The Tsentrosoyuz Building, on Sakharov Avenue in Moscow, was designed in 1933 by Le Corbusier and Nikolai Kolli. Originally built as headquarters of the Central Union of Consumer Cooperatives, it now houses Rosstat and the Russian Federal Financial Monitoring Service. Photo courtesy of Wikipedia
Rosstat “Stopped” Populace’s Incomes from Falling
Analysts Accuse Agency of Fudging the Figures
Yelizaveta Bazanova and Filipp Sterkin
February 19, 2019
“The worst thing you can do is mess around with statistics. […] When we lose sight of our system of coordinates, we wander in the dark, and anything we say is fraught with delusions,” said German Gref when sizing up the resubordination of Rosstat (Russian Federal State Statistics Service) to the Economic Development and Trade Ministry in 2007 during Gref’s tenure as minister.
Rosstat has several times been reassigned from the Russian government’s oversight to the Economic Development Ministry, and back again. The last time Rosstat came under the ministry’s wing was spring 2017. Economists also predicted at the time Rosstat would have to produce statistics showing he authorities in a good light.
On Monday, Rosstat reported on the populace’s real incomes in January 2018. For the first time in a long time, they did not decline in annual terms, nor did they increase, according to the agency’s estimate. But a fall in incomes was prevented only due to the fact that Rosstat did not take into account income a segment of the populace had earned a year ago: a one-time payment to pensioners of ₽5,000. At the time, it allowed the agency immediately to record a growth in incomes of 8.8%. This was the only month in 2017 when such growth was recorded. If this payment is not included in calculations, incomes grew only by 1.3% a year ago, Rosstat said on Monday. Rosstat took this payment into account all last year and did not reconsider its results: a decline in incomes by 1.7%. The data had been corrected for the sake of its comparability, the agency explained.
This is “frank manipulation,” claims Kirill Tremasov, director of the analytics department at Locko Invest. According to his own computations, incomes actually fell by 7% last month, but in the run-up to the March presidential election there is no stomach, apparently, for publishing figures about this decrease in incomes. Rosstat should publish real data, possibly furnishing them with adjusted calculations. Or the figures for all of 2017 should be revised, in which case incomes would be shown to have fallen by 2.1–2.2%, not by 1.7%, argues Tremasov.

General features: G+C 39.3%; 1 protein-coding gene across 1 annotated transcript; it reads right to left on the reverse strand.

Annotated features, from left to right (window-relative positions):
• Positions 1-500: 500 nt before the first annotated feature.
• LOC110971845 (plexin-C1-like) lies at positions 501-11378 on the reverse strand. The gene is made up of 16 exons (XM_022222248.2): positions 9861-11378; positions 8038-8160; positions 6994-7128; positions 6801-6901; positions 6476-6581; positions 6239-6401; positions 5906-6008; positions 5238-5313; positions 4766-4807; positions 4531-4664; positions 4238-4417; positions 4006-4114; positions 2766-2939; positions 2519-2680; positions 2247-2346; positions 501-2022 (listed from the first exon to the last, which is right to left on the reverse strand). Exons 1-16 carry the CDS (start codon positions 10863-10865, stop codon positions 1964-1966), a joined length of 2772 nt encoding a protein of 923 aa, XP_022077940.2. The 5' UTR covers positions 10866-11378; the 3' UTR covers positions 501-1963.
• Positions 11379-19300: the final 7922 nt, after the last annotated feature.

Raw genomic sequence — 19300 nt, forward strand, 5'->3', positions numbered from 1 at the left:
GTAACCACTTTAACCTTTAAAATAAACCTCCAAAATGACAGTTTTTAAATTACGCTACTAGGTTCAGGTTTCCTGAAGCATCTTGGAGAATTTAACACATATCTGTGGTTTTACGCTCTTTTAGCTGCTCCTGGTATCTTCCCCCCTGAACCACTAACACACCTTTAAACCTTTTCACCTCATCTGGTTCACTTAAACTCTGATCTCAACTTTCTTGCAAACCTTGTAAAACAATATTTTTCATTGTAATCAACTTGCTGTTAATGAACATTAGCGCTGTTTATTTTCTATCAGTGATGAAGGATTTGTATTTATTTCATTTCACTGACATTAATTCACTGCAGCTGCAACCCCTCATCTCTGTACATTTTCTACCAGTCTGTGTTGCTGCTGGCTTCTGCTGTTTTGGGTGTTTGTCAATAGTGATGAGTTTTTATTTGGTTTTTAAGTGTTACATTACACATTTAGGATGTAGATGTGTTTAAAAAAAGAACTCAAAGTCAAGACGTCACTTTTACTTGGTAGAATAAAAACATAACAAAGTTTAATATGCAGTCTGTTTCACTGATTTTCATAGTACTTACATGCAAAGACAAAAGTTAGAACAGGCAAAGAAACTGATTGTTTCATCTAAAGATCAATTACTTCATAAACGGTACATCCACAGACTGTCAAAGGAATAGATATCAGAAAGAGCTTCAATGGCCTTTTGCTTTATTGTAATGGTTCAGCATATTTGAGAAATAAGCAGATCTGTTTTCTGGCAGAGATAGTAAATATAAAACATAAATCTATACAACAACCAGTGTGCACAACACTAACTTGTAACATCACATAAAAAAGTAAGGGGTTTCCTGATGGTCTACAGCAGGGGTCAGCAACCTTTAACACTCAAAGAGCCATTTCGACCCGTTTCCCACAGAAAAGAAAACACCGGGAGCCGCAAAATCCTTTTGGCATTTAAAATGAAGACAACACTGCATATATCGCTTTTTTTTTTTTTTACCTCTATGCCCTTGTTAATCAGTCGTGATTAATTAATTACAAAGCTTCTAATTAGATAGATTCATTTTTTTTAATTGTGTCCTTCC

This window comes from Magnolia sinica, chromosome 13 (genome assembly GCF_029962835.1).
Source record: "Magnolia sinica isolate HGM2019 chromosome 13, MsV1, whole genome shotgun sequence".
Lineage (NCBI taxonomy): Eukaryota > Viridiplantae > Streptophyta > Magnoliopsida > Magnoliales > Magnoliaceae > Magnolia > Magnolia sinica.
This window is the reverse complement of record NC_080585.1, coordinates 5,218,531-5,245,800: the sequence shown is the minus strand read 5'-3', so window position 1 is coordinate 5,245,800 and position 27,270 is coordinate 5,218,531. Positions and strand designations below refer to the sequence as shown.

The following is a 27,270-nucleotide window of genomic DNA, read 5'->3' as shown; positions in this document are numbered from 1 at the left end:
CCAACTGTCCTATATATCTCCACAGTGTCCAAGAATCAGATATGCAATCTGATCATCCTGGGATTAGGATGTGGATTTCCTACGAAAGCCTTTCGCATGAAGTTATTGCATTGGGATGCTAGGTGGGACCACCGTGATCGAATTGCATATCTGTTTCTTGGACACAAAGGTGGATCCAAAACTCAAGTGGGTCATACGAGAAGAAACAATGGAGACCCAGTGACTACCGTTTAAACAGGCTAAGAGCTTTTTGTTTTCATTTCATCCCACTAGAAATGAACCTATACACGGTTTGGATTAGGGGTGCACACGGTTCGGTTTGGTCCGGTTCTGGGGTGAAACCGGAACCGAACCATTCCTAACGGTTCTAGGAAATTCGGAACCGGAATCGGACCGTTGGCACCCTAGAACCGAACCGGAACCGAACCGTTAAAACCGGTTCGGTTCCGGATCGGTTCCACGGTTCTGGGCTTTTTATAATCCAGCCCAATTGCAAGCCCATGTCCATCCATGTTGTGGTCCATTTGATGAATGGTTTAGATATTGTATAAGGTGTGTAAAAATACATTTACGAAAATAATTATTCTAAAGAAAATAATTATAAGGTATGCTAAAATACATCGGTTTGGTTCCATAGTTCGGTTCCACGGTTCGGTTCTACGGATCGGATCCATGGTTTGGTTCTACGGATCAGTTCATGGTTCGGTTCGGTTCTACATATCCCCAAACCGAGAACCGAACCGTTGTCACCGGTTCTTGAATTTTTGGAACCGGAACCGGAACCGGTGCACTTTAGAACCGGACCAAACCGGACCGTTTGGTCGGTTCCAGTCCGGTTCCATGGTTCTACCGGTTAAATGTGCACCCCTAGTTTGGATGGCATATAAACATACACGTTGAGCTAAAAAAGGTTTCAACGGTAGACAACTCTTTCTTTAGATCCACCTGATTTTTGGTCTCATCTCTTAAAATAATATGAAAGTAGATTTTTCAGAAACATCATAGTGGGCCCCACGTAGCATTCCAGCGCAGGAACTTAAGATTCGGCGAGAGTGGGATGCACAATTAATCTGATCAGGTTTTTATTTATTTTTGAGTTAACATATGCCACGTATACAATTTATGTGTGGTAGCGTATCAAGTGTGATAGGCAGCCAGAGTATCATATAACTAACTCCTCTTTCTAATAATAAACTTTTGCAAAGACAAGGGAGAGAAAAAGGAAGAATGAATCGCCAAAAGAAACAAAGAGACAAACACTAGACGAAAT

Real Incomes of the Russian Populace in Terms of Percentages Relative to the Previous Year. The seven-percent drop in January 2018 is based on Kirill Tremasov’s estimate (see above). Source: Rosstat. Courtesy of Vedomosti
The statistics would have then deviated even more from the forecast of the Economic Development Ministry, which had anticipated a 1.3% uptick in incomes in 2017. Rosstat’s figure mislead the public, Tremasov concludes.
The way Rosstat treated the indicator was wrong, says Vladimir Bessonov, head of the Laboratory for Research in Inflation and Growth at the Higher School of Economics. He is certain that if the one-time payment to pensioners was taken into account in January 2017, it must also be taken into account now. Although it is unlikely Rosstat cheated on purpose, he argues, because hat would pose much too serious reputational risks to the agency.
This approach changes the picture of trends, say Igor Polyakov of the Center for Macroeconomic Analysis and Short-Term Forecasting (CMASF). Both the one-time payment and seasonal phenomena should not be factored into calculations for the whole of 2017. Compared to December 2017, incomes increased by 1.5% in January 2018, he claims, but public sector wages were indexed by 4%at the beginning of the year, and the pensions of unemployed pensioners by 3.7%. To get a real take on incomes, we should wait for February’s figures, which will be free of temporary factors, argues Polyakov.
In reality, real incomes are 3.3% lower than they were in 2011, and 11.4% lower than their peak values in 2014, Tremasov has estimated. 2017 was the fourth year in which people’s incomes fell. In 2014, 2015, and 2016, they contracted by 0.7%, 3.2%, and 5.8%, respectively.
In 2018, incomes will continue their downward trend, argues Vladimir Tikhomirov, chief economist at BCS Financial Group. According to its own forecast, however, the Economic Development Ministry anticipates a 2.3% growth in real incomes.
“Monthly data on people’s incomes are unrepresentative anyway. The reliability of the primary data used in the methodology is not perfect, to put it mildly, sometimes to the point of directly contradicting reality,” a federal official says in response to Rosstat’s report.
Bessonov confirms there are, indeed, many bones to pick with the performance figures for the populace’s real income, and problems with the methology for estimating them.
The indicator has not been terribly representative since 2014, argues Natalya Orlova, chief economist at Alfa Bank. We need it, among other things, to estimate the performance of the informal sector, where wages are counted as income. However, whereas miscellaneous income had grown by 25% in 2015, it fell by 7% in nominal terms in 2016. But even if the indicator is not representative, says Orlova, this does not mean it can be treated the way Rosstat has treated it.
A spokesperson for the Economic Development Ministry did not respond to our request to comment on this article, while Rosstat refused to comment.
Translated by the Russian Reader
Previous posts on the same subject:
- “Lies, Damned Lies, and Statistics,” February 8, 2017
- “Russia’s Economic Performance: Fudging the States,” February 16, 2017
- “Russia’s Working Poor,” December 30, 2017